Reading Cat Body Language

by The Humane Society of the United States

Body language, behavior, and vocalizations are keys to understanding the feline mind.
You and your cat might speak different languages, but you can still communicate with each other.

Indicators such as the look in your cat’s eyes, the tone of her voice, the position of her ears, and the motion of her tail can provide important clues that reveal her feelings and intentions. You can learn to “read” these signals so you’ll get a good idea of what’s on your cat’s mind.

Vocalizing: Something to talk about

You’ll learn a lot from your cat’s wide vocabulary of chirps and meows. You’ll know when it’s time to get up (at least in your cat’s opinion), when your cat’s feeling affectionate, or when your cat’s feeling threatened or is in pain.

Meow is an all-purpose word. This can be a greeting (“Hey, how ya doin’?), a command (“I want up, I want down, More food now”), an objection (“Touch me at your own risk”), an announcement (“Here’s your mouse”). Some cats even walk around the house meowing to themselves.

Chirps and trills are how a mother cat tells her kittens to follow her. Kitty wants you to follow him, usually to his food bowl. If you have more than one cat, they will often converse with each other this way.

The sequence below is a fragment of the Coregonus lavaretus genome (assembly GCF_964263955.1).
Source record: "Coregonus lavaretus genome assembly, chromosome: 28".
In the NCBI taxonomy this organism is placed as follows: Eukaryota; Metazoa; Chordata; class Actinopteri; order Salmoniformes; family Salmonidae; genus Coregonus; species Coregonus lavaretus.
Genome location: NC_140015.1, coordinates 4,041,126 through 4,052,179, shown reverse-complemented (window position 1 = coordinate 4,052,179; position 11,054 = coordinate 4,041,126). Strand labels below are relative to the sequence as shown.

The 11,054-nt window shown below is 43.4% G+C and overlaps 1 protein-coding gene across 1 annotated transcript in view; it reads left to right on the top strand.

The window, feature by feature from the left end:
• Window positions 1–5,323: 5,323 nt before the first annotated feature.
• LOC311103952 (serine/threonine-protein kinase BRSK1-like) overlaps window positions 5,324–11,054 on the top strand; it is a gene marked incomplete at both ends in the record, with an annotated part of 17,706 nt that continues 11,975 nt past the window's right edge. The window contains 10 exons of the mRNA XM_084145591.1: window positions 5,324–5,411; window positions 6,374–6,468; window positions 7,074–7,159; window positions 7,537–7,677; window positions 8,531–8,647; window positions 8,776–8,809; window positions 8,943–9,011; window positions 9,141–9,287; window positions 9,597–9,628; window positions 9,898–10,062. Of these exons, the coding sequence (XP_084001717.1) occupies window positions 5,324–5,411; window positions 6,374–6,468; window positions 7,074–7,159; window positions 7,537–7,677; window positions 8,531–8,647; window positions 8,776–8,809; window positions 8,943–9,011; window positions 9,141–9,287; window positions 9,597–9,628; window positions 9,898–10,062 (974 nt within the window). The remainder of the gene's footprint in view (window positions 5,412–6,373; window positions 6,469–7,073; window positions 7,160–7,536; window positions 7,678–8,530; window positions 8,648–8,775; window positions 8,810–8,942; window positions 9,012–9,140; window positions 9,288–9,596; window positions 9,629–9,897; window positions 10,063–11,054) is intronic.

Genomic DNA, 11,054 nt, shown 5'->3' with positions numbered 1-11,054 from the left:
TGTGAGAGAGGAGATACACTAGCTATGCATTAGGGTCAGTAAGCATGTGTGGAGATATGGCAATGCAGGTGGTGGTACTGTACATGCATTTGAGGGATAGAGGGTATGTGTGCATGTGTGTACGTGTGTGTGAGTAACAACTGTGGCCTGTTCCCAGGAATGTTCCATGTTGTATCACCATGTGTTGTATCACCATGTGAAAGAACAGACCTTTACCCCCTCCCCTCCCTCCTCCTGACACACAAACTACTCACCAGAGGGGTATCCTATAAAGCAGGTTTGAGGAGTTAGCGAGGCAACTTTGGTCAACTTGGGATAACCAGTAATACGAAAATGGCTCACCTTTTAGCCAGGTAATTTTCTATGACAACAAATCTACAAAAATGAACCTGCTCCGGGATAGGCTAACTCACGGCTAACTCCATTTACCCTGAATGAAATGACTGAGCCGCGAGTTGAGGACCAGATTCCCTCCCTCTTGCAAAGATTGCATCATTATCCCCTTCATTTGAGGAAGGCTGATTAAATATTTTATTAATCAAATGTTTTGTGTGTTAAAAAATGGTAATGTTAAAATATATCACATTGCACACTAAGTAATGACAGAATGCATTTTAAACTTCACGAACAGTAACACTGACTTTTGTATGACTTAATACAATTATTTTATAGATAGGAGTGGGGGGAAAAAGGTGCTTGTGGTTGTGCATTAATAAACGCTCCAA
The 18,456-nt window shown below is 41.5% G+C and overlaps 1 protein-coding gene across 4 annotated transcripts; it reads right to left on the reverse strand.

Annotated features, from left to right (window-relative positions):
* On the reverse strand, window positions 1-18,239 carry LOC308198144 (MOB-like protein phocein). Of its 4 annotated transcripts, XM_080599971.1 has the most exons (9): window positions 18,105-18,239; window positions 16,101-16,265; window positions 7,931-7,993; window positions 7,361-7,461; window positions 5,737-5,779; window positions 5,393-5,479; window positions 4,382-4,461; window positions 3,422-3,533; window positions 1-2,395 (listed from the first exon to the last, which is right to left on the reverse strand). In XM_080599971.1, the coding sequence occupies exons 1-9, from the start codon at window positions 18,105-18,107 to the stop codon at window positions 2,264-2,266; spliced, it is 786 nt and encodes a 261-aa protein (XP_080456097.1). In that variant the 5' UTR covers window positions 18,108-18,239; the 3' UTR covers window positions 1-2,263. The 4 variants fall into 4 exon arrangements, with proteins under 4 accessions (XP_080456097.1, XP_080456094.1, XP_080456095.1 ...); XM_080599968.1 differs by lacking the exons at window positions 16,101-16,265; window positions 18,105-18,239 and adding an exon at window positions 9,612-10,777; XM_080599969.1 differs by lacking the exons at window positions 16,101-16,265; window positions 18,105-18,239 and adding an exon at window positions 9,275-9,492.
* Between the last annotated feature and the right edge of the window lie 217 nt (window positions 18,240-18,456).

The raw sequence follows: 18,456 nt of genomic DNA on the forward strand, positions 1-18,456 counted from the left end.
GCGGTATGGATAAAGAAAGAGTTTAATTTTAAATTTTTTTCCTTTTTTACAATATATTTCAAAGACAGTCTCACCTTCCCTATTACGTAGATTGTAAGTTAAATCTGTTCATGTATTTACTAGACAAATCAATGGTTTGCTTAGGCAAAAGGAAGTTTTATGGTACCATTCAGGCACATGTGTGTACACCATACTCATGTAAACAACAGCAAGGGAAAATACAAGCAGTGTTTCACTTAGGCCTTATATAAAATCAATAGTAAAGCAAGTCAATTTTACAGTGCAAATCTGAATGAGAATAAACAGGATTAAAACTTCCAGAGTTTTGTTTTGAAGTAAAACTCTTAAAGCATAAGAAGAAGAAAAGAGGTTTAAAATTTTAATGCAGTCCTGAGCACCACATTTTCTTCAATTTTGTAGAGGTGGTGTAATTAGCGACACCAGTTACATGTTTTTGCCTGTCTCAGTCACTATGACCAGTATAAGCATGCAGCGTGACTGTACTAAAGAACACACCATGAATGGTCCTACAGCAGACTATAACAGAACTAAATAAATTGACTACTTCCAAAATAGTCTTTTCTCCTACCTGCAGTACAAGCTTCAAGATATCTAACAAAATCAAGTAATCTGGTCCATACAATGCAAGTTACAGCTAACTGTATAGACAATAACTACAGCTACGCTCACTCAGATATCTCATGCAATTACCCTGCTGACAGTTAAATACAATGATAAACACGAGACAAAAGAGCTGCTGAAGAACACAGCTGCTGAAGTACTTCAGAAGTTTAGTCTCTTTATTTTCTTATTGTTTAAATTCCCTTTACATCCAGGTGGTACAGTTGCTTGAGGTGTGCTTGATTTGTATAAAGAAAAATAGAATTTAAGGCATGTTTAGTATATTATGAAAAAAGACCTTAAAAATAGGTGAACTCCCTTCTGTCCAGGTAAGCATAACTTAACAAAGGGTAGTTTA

The purr is a sign of contentment. Cats purr whenever they’re happy, even while they’re eating. Sometimes, however, a cat may purr when he’s anxious or sick, using the purr as a way to comfort himself, like a child sucking his thumb.

Growling, hissing, and spitting indicates a cat who is annoyed, frightened, angry or aggressive. Leave this cat alone.

The yowl or howl is a loud, drawn-out meow. Your cat is in some kind of distress—stuck in a closet, looking for you, in pain. In unneutered and unspayed cats, it’s part of the mating behavior (and very annoying). Elderly cats sometimes suffer from cognitive disorder (dementia) and may howl because they’re disoriented. Screaming means your cat is in terrible pain.

Chattering, chittering, twittering is the strange noise your cat makes when he’s sitting in the window watching birds or squirrels. Some experts think that this is an exaggeration of the “killing bite,” when a cat grabs his prey by the neck and works his teeth through the bones to snap them.